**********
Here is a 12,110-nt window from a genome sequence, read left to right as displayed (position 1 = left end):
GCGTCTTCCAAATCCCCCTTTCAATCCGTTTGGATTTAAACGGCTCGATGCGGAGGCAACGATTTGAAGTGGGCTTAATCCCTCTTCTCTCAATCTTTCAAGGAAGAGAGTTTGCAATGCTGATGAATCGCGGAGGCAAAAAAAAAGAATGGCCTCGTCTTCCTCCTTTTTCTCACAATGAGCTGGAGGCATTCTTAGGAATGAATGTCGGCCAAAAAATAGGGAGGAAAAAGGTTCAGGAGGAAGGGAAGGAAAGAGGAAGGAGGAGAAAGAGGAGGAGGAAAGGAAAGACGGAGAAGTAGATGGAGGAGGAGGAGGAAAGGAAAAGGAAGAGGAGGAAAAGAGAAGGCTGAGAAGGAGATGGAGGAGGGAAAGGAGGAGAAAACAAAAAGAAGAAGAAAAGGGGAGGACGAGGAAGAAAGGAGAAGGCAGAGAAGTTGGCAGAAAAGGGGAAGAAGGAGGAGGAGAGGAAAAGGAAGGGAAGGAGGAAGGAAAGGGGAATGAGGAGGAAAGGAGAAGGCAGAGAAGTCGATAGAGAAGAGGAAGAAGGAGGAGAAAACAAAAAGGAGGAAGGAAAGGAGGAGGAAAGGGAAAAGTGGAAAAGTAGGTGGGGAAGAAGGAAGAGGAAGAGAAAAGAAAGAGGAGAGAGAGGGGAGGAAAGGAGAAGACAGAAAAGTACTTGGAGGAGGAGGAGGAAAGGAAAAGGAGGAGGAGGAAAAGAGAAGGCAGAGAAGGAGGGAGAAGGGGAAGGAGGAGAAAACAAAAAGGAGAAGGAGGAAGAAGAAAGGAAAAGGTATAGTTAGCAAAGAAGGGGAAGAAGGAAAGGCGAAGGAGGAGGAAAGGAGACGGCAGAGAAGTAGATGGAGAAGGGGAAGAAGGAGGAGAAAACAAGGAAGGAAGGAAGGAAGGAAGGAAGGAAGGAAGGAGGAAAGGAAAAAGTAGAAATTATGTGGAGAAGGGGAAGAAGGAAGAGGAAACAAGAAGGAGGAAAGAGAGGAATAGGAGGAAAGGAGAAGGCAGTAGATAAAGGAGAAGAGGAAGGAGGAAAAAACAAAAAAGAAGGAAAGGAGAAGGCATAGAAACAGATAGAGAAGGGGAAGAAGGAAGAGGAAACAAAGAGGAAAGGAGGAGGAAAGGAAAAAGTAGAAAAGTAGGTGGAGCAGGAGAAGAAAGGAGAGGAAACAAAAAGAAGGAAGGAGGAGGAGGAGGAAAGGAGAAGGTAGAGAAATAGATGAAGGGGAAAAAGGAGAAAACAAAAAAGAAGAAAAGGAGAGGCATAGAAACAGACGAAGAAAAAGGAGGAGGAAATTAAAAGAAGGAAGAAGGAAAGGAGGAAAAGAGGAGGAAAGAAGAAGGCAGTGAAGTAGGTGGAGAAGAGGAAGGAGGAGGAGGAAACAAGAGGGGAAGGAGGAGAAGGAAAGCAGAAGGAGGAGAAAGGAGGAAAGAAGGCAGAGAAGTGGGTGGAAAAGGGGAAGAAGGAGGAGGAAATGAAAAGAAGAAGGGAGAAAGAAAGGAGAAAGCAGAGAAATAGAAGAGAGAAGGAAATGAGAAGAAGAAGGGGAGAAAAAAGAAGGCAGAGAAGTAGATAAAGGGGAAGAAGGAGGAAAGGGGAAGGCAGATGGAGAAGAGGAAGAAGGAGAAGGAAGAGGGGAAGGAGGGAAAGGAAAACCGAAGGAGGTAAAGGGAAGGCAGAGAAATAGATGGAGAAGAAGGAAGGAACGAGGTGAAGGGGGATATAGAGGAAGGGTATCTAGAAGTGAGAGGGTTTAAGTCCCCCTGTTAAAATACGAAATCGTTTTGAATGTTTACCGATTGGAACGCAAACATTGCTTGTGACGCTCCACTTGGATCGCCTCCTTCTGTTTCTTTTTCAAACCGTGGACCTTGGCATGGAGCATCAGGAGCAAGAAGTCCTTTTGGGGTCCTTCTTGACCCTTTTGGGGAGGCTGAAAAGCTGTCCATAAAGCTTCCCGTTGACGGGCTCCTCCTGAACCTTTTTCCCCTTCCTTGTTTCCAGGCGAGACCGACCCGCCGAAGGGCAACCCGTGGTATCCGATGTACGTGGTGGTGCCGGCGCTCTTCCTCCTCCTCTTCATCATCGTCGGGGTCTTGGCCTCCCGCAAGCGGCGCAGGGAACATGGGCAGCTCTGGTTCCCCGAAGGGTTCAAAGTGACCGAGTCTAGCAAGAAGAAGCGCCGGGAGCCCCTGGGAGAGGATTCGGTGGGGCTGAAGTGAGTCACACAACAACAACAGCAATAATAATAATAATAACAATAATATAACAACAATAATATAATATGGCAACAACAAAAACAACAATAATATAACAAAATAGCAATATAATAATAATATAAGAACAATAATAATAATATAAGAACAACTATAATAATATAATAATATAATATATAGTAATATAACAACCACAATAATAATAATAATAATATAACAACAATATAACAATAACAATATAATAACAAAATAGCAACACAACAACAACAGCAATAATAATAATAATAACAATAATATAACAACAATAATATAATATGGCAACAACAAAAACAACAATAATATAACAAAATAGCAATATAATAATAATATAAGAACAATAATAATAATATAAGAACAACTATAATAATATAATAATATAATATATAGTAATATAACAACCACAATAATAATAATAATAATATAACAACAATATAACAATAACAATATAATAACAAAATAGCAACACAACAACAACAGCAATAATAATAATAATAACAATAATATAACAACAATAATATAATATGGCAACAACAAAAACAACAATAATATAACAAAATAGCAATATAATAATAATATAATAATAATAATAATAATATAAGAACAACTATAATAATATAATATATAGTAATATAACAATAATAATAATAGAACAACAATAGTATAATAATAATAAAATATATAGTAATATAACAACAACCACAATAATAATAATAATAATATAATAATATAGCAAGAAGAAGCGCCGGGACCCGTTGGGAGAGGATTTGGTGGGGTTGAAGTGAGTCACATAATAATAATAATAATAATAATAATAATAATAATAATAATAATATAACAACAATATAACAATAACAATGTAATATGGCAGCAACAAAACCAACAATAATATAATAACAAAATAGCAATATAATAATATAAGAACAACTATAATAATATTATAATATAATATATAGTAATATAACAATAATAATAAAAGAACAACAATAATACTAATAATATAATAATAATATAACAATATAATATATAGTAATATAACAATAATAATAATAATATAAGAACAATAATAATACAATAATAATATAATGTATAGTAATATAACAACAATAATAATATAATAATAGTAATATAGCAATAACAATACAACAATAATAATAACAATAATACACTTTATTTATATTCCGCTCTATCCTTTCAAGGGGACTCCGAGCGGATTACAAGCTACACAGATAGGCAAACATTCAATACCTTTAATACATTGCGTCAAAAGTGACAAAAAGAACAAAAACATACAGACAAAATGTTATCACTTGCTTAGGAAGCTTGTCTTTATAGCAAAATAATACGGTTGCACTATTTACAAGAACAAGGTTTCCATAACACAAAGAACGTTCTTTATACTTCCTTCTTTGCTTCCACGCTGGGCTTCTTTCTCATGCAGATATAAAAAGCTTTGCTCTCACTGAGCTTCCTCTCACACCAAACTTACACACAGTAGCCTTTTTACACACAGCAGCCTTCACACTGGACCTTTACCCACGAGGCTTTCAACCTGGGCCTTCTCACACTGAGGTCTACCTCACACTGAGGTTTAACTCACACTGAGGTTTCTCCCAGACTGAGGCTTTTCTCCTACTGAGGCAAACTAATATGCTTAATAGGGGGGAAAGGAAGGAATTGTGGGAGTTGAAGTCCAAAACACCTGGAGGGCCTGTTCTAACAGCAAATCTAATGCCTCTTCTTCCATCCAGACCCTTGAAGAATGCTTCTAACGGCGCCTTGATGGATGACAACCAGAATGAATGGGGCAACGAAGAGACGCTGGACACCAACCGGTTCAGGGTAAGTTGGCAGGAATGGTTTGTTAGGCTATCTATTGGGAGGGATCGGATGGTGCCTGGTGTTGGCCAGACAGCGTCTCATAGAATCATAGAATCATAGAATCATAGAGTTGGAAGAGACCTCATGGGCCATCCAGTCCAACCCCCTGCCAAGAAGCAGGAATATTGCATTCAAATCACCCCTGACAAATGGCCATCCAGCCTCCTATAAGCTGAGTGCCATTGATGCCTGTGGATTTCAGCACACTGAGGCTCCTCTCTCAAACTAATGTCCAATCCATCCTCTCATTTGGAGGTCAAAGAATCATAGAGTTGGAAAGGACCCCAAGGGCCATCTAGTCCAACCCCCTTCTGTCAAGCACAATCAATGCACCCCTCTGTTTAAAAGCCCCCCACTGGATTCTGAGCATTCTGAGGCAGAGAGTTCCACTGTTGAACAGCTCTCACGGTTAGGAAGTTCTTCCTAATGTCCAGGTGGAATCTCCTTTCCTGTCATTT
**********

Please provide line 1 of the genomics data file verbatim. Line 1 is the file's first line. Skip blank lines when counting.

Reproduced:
Here is a 12,110-nt window from a genome sequence, read left to right as displayed (position 1 = left end):